Forget ptarmigans, Norm Pottinger is the pigeon king of the North. The Yellowknifer has been raising—and racing—pigeons for decades. Aside from companionship, Pottinger also enters his feathered friends in competitions across the globe against other trained birds, with winners taking home prizes worth $500,000. Again, that's $500,000. Emily Blake has all the videos you need of Pottinger’s 100 pigeons at the link. (CBC)

Remember that horrific public toilet on the NWT border, overflowing with excrement? Well, the social media shaming (and some heated questioning in the territorial legislature) resulted in pledges for a sparkling clean outhouse. But Cabin Radio couldn't let it end there. The station decided to do some literal muck-raking by checking out several other government washrooms along the highways between Fort Smith and Yellowknife. Some passed with flying colours, “others exhibited deeply undesirable colours.” Check out the photos for yourself. (But why would you?) (Cabin Radio)


Stella Polaris is focusing on the Canadian market to sell its blood pressure medication, made from crushed up shrimp shells. Canada approved the sale of the Norwegian company's PreCardix product two years ago, but the pills still haven't been cleared for Europe's shelves. Arctic shrimp shells, which contain blood pressure regulating peptides, are part of the 60 per cent of a shrimp's body discarded by consumers before eating. (High North News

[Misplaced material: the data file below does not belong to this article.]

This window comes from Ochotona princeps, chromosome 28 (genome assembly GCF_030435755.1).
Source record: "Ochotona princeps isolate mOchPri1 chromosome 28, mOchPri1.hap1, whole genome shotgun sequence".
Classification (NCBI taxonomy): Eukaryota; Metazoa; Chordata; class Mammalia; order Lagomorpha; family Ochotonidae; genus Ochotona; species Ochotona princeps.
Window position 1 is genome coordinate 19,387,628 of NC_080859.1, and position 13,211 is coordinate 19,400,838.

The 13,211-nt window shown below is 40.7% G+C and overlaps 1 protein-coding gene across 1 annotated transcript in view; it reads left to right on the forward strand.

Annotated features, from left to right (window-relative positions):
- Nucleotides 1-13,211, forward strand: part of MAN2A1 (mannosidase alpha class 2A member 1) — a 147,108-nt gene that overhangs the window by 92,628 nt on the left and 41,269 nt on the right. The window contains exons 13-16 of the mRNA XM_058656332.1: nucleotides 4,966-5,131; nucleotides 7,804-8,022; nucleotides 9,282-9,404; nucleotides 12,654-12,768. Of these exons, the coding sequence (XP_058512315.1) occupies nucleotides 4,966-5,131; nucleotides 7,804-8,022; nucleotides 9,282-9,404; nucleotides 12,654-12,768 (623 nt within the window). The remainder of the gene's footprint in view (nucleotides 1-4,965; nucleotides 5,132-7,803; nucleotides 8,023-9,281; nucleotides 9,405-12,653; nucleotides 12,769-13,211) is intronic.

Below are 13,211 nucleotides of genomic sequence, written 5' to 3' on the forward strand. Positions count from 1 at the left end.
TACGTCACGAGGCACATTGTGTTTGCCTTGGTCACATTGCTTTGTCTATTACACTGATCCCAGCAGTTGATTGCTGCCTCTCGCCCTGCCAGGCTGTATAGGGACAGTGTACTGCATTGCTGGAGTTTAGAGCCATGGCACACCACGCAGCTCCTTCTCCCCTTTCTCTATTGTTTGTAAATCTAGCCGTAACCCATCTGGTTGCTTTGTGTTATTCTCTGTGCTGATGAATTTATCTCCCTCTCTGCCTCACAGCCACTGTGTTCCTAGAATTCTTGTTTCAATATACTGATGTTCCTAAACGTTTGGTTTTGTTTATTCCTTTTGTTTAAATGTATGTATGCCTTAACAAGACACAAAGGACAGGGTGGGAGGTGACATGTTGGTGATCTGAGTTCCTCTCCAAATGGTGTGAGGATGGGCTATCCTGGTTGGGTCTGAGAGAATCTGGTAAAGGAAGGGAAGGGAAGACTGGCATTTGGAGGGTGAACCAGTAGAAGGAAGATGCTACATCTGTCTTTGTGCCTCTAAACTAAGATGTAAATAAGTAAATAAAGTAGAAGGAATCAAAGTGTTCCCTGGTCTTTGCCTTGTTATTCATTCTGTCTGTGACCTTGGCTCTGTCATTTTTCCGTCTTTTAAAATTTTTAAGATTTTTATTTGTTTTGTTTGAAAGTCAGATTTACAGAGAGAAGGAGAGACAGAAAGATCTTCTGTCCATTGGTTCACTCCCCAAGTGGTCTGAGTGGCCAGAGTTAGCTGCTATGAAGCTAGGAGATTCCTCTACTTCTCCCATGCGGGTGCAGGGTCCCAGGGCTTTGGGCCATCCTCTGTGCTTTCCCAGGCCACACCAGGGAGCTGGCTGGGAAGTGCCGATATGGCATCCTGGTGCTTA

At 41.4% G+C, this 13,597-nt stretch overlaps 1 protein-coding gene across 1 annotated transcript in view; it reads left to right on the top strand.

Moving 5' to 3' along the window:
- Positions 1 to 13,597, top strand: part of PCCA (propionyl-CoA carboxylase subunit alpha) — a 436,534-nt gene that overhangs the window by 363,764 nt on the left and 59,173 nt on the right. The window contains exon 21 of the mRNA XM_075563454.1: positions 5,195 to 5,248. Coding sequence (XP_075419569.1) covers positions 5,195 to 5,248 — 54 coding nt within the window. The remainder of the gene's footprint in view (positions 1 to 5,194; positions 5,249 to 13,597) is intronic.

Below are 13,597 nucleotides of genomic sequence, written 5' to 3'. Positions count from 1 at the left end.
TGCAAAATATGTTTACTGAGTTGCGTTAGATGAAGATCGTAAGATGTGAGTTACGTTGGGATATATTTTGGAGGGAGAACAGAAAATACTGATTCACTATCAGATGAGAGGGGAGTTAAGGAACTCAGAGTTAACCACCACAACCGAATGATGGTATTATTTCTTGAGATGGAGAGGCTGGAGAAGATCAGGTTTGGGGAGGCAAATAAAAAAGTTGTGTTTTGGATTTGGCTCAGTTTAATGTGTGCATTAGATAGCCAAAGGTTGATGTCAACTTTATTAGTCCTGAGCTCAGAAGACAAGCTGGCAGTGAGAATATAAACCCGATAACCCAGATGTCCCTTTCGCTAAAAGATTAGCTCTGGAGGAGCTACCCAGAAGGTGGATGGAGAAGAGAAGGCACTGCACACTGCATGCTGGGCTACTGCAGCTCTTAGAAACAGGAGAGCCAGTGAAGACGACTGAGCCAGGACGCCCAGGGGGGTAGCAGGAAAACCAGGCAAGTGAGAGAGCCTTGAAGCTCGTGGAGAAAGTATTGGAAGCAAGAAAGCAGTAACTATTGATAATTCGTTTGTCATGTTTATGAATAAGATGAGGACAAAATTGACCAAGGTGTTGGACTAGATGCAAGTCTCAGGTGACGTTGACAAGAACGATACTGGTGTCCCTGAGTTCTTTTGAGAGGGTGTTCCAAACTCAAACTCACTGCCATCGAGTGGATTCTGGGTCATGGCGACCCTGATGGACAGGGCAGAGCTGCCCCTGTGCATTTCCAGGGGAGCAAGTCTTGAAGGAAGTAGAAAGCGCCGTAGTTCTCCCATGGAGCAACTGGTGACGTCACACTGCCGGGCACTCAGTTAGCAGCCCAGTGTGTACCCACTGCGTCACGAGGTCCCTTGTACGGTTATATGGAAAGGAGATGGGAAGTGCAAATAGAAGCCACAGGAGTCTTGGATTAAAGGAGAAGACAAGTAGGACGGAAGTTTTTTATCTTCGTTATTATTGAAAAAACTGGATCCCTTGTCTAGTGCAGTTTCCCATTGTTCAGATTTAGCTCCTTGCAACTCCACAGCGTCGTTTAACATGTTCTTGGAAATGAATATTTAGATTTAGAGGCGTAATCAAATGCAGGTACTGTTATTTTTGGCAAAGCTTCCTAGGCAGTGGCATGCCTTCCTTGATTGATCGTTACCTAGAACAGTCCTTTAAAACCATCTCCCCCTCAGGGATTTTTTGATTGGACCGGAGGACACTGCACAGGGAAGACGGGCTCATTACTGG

Mining companies in Nunavut are having trouble living up to some big promises about job opportunities for Inuit. Recall Nunatsiaq News reported two weeks ago that those workers could miss out on $1 billion in jobs at Baffin Island's Mary River mine if ratios don't improve. Several Inuit associations now say they hope new benefit agreements, increased training programs, and a growing mining sector will help the problem. (Canadian Press)